The defendant appealed against conviction after being involved in sexual activity which he said was not intended to cause harm, and were said to be consensual, but clearly did risk harm. On the first occasion he tied a plastic bag over the head of his partner. On the second, he poured lighter fluid over the victim and set it alight.
Held: These were not acts to which she could give lawful consent, and the conviction was upheld: ‘Accordingly, whether the line beyond which consent becomes immaterial is drawn at the point suggested by Lord Jauncey and Lord Lowry [in R v Brown  AC 212], the point at which common assault becomes assault occasioning actual bodily harm, or at some higher level, where the evidence looked at objectively reveals a realistic risk of a more than transient or trivial injury, it is plain, in our judgment, that the activities [engaged] in by this appellant and his partner went well beyond that line. The learned judge, in giving his ruling said: ‘In this case, the degree of actual and potential harm was such and also the degree of unpredictability as to injury was such as to make it a proper cause [for] the criminal law to intervene. This was not tattooing, it was not something which absented pain or dangerousness and the agreed medical evidence is in each case, certainly on the first occasion, there was a very considerable degree of danger to life; on the second, there was a degree of injury to the body.’ With that conclusion, this Court entirely agrees.’
Rose LJ, Wright and Kay JJ
 EWCA Crim 1710,  No. 99011191/Z2
Offences Against the Person Act 1861 47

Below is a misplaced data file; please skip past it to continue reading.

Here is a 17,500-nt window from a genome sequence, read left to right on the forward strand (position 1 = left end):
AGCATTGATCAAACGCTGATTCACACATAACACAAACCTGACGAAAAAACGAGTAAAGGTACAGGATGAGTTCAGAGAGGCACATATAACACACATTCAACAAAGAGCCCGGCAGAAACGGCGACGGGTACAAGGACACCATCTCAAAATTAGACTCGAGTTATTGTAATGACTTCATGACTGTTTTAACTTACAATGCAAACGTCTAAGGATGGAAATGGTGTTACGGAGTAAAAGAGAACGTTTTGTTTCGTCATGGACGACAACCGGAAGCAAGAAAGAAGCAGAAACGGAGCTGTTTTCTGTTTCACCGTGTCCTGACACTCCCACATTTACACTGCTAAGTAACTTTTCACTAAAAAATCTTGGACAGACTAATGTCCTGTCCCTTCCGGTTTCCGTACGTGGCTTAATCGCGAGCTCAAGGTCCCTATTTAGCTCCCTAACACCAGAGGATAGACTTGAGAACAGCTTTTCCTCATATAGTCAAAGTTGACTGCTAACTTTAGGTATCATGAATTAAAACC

England and Wales
Cited – Regina v Brown (Anthony); Regina v Lucas; etc HL 11-Mar-1993
The appellants had been convicted of assault, after having engaged in consensual acts of sado-masochism in which they inflicted varying degreees of physical self harm. They had pleaded guilty after a ruling that the prosecution had not needed to . .
Cited – Regina v Dica CACD 5-May-2004
Reckless HIV transmission – Grievous Bodily Harm
The defendant appealed against his conviction for inflicting grievous bodily harm. He had HIV/Aids, and was found to have transmitted the disease by intercourse when the victims were not informed of his condition. It was not suggested that any rape . .
Cited – Coutts, Regina v CACD 21-Jan-2005
The defendant appealed his conviction for murder, saying that the judge should have left to the jury the alternative conviction for manslaughter. The victim had died through strangulation during a sexual assault by the defendant. He said it had not . .
Cited – Regina v Coutts HL 19-Jul-2006
The defendant was convicted of murder. Evidence during the trial suggested a possibility of manslaughter, but neither the defence nor prosecution proposed the alternate verdict. The defendant now appealed saying that the judge had an independent . .
Cited – Meachen, Regina v CACD 20-Oct-2006
The appellant appealed his conviction for anal rape. He said the incident had been consensual. He had administered a date rape drug. He said again that this had been consensual. The prosecution alleged that the injuries left were inconsistent with . .
See Also – Regina v Emmett (Stephen Roy) CACD 15-Oct-1999
When the CPS intends to seek an order for costs against a defendant, in future, the defendant must be given notice of the intention to make the application. (it may be that this is to apply in the Court of Appeal only, but this is unclear from the . .
Lists of cited by and citing cases may be incomplete.
Updated: 19 January 2022; Ref: scu.158110